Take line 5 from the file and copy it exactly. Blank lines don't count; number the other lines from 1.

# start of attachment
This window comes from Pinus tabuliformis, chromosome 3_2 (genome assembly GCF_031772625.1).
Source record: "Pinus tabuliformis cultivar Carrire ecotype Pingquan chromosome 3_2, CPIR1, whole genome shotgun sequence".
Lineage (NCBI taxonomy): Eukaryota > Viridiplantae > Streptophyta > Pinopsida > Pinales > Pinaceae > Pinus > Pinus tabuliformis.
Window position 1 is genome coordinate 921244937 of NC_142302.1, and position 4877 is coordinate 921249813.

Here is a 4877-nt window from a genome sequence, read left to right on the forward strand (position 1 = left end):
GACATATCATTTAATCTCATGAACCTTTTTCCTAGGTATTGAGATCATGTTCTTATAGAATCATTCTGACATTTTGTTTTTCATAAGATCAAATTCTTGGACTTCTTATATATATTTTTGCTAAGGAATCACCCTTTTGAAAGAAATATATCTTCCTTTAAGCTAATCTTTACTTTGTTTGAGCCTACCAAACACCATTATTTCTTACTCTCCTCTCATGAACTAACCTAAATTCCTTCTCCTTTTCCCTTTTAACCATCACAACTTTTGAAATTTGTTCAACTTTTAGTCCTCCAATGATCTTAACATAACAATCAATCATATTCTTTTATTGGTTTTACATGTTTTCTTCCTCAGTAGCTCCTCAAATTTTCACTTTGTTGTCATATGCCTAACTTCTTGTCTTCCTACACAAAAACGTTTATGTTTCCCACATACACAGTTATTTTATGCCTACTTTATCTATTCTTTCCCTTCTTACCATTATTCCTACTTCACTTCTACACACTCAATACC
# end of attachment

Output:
Here is a 4877-nt window from a genome sequence, read left to right on the forward strand (position 1 = left end):